Harbour informations about: Sea Harbour

Coastal situation: Akko is found in a natural bay, 15 km north of Haifa
River situation: 1.5 km to the south of the bay of Akko is the Na’aman River.


The ancient town of Amathous was the capital of the ancient Cypriot Kingdom of Amathous, which was located on the south coast of Cyprus. It is found at the southeast part of the new city of Limassol, between the old and the new road that connects Limassol with Nikosia and Larnaca. Human presence in the area is attested to from the eighth millennium BC, and in Amathous specifically, human activity is evident from 1100 BC.


Der Ort liegt im südlichen Abschnitt des langgestreckten Golfo de Rosas im Küstenabschnitt der östlichen Pyrinäen, an der Costa Brava. Südlich des Kap de Creus bildet sich bei L'Escala eine weite, langgezogene geschützte Bucht die sich als schützender Etappenaufenthalt anbietet. Sehr gefürchtet sind in dieser Region die starken Nord und Ostwinde (Tramontana, Mistral), welche sich an der südfranzösischen Küste (Golfe du Lion) bilden und die Segelschiffahrt hier stark gefährden.


Atlit is located to the south of Haifa (20 km). It may be reached by the coastal highway or the ancient road to Haifa. The ancient site spreads on a rocky island, on an area of 700 acres. The boarders are: the sea to the west, to the east is the road cut through the kurkar ridge (parallel to the shore) and to the north is the Oren River outlet.


Halbinsel nordöstlich des heutigen Tunis; ehemals schmale Halbinsel an der Binnenlagune. Zwischenzeitlich hat ein starker Verlandungsprozeß zu einschneidenden Veränderungen der topographischen Verhältnisse geführt, insbesondere im nördlichen Teil der ehemaligen Halbinsel. Drang einst das Meer zwischen dem Kap Sidi Ali el-Mekki und dem Kap Gamarth, (der nördlichen Spitze der karthagischen Halbinsel) tief in das Land hinein, so zieht sich heute die Küste in einer nur leicht nach innen gekrümmten Linie zwischen den beiden Vorgebirgen hin. Der Wasserstand mag, anhand von archäologichen Beobachtungen (Hurst 1979) ungefähr gleich dem heutigen gewesen sein. Polybios beschreibt uns die Lage wie folgt (I 73): Karthago liegt an einem Meerbusen, in den es sich in Gestalt einer Halbinsel vorstreckt, so daß es fast überall von Wasser, auf der einen Seite von der See, auf der anderen von einer Lagune, umschlossen ist. Die Landenge, die es mit Libyen verbindet, ist etwa fünfundzwanzig Stadien breit. Nach der Seeseite hin liegt nicht weit entfernt die Stadt Ityke (Utica), auf der anderen Seite an der Lagune Tynes (Tunis)." Die Hafenanlagen sind heute noch sichtbar als Lagunenweiher (ringförmige Lagune von Douar-Chott).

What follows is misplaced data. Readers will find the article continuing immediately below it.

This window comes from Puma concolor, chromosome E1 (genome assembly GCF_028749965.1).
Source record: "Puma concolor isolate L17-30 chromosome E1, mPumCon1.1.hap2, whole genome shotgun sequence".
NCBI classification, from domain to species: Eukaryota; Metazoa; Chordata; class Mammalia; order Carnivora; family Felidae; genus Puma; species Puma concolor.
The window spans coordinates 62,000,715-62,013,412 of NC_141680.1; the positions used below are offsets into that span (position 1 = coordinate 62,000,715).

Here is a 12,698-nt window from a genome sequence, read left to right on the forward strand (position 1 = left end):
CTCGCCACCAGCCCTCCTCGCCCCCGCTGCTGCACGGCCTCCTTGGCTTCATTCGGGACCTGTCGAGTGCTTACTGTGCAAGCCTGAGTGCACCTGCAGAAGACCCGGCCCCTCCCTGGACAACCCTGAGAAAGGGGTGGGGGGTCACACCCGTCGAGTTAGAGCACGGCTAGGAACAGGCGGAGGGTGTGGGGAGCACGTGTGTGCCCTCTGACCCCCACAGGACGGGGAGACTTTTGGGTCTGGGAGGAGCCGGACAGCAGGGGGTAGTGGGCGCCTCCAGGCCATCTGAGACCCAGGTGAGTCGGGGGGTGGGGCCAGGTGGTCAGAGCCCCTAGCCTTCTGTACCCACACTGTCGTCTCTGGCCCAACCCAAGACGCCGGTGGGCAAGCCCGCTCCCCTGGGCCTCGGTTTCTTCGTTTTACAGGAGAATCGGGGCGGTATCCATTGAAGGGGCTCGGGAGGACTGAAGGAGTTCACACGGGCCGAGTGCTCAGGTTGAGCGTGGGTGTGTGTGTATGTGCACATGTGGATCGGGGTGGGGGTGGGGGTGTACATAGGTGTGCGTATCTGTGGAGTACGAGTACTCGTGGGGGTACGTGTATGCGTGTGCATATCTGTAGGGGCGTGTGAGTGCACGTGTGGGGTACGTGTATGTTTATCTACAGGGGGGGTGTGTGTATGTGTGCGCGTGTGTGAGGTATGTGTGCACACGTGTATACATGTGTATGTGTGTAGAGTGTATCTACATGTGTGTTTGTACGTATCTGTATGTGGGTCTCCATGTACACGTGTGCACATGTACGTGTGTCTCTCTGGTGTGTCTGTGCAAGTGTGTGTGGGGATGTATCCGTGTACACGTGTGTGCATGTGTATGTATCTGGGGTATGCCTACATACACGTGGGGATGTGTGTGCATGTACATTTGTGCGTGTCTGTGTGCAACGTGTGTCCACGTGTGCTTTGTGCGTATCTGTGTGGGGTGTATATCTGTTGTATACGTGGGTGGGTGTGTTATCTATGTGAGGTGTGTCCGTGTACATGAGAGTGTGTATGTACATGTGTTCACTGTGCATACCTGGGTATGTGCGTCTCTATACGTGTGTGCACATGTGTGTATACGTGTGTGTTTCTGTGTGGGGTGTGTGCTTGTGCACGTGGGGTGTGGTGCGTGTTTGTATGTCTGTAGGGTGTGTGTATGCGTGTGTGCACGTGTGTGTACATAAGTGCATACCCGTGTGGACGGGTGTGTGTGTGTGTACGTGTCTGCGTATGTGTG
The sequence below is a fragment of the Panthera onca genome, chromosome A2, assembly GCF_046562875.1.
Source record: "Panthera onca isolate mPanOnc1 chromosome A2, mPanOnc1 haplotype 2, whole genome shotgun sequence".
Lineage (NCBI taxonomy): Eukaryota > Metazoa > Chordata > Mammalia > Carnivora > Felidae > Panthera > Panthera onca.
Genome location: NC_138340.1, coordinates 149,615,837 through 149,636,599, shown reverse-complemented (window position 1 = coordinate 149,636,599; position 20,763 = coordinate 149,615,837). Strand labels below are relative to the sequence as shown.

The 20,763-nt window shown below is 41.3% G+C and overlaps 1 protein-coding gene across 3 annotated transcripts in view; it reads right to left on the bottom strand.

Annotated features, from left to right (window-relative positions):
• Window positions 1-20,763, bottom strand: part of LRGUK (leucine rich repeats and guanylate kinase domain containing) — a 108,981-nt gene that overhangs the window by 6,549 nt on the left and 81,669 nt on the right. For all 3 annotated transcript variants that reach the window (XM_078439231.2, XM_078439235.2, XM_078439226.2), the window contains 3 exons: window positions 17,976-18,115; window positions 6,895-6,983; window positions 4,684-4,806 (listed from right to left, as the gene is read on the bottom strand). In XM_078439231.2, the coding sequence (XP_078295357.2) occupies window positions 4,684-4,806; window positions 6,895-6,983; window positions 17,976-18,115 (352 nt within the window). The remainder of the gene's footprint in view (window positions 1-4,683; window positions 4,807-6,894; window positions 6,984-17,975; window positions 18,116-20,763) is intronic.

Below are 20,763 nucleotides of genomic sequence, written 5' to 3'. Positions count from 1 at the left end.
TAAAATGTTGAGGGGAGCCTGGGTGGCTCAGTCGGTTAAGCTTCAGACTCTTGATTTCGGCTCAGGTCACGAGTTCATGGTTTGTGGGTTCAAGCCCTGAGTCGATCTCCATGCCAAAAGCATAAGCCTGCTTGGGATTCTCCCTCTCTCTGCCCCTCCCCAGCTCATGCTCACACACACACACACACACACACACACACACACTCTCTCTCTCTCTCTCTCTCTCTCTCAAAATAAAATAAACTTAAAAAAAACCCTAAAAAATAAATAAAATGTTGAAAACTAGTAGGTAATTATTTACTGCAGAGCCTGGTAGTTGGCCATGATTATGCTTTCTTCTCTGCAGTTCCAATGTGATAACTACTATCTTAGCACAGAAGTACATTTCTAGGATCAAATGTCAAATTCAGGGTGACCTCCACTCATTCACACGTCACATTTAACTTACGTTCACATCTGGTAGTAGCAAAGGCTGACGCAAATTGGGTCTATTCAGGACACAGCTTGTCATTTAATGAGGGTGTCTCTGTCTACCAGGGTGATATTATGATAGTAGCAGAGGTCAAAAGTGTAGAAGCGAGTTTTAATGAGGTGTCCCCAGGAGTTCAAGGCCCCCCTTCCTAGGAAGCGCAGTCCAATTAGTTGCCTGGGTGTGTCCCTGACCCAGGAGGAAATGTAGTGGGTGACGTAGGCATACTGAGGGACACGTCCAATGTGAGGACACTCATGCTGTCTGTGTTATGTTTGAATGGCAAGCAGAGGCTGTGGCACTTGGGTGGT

An einer westost verlaufenden Landzunge, in deren südlichem Bereich sich eine geschützte Bucht bildet. Im Hinterland bildet sich im sumpfigen Gebiet der Maremma eine barrierenartige, küstenparallele Lagune. In dieser Gegend, in der das hydrographische Gleichgewicht immer problematisch und Versumpfung eine dauernde Gefahr war, brachte die römische Landaufteilung auch eine Lösung des Drainageproblems mit sich: die ganze Küstenebene wurde mit einem dichten Netz rechtwinkliger zueinander verlaufender Kanäle überzogen. Es bildete sich somit ein komplexes System einer Lagune für Fischzucht, Be- und Entwässungsanlagen sowie ein geschützter Ankerplatz.


The bays at Dor are called in Arabic Tantura "peak of the cape" after the small cape which divides the bay in two. In the Talmudic literature, it is called "the tooth of Dor". It is one of the few natural anchorages on the coast of Israel. Dor is one of the largest ancient Tels (mound) in Israel.

The ancient settlement was built on a rocky promontory, which is part of an aeolinite (kurkar – carbonate cemented quartz sandstone) ridge that stretches parallel to the sea and the Carmel Range. To the south of the Tel is a sandy shore with several offshore islands that form the continuation of he western kurkar ridge. These islands form a lagoon that is a natural anchorage still used nowadays. To the north of the Tel is the North Bay, partially protected by an island that provides a natural anchorage. In ancient periods this body of water was used as a harbor attested by the marine installation found to the south of the bay, at the northern edge of the Tel. The main anchorage was to the south of the Tel, today separated by a tombolo (sandbar), thus comprising the South Bay and the Tantura Lagoon. Adjacent to the Tantura Lagoon are the Nahsholim Kibbutz and the Dor Farm. The site of Dor is found to the south of Haifa (30 km) and may be reached by the coastal highway or the old road to Haifa.